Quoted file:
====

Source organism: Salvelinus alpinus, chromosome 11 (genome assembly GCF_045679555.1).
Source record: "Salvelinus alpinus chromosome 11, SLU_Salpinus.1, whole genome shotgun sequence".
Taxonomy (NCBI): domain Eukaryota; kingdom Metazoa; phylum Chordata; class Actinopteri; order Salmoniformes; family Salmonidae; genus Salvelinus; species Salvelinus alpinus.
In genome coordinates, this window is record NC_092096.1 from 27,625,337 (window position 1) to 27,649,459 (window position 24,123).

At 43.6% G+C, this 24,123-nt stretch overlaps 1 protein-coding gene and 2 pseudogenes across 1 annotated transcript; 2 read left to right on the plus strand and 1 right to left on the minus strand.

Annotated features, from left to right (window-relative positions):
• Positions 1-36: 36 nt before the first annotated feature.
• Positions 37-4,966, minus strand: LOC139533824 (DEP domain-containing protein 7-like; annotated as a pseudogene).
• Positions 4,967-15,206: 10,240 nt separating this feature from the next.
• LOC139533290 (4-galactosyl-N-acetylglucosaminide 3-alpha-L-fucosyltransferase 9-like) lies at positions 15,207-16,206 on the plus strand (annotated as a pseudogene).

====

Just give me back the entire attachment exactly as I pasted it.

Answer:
Source organism: Salvelinus alpinus, chromosome 11 (genome assembly GCF_045679555.1).
Source record: "Salvelinus alpinus chromosome 11, SLU_Salpinus.1, whole genome shotgun sequence".
Taxonomy (NCBI): domain Eukaryota; kingdom Metazoa; phylum Chordata; class Actinopteri; order Salmoniformes; family Salmonidae; genus Salvelinus; species Salvelinus alpinus.
In genome coordinates, this window is record NC_092096.1 from 27,625,337 (window position 1) to 27,649,459 (window position 24,123).

At 43.6% G+C, this 24,123-nt stretch overlaps 1 protein-coding gene and 2 pseudogenes across 1 annotated transcript; 2 read left to right on the plus strand and 1 right to left on the minus strand.

Annotated features, from left to right (window-relative positions):
• Positions 1-36: 36 nt before the first annotated feature.
• Positions 37-4,966, minus strand: LOC139533824 (DEP domain-containing protein 7-like; annotated as a pseudogene).
• Positions 4,967-15,206: 10,240 nt separating this feature from the next.
• LOC139533290 (4-galactosyl-N-acetylglucosaminide 3-alpha-L-fucosyltransferase 9-like) lies at positions 15,207-16,206 on the plus strand (annotated as a pseudogene).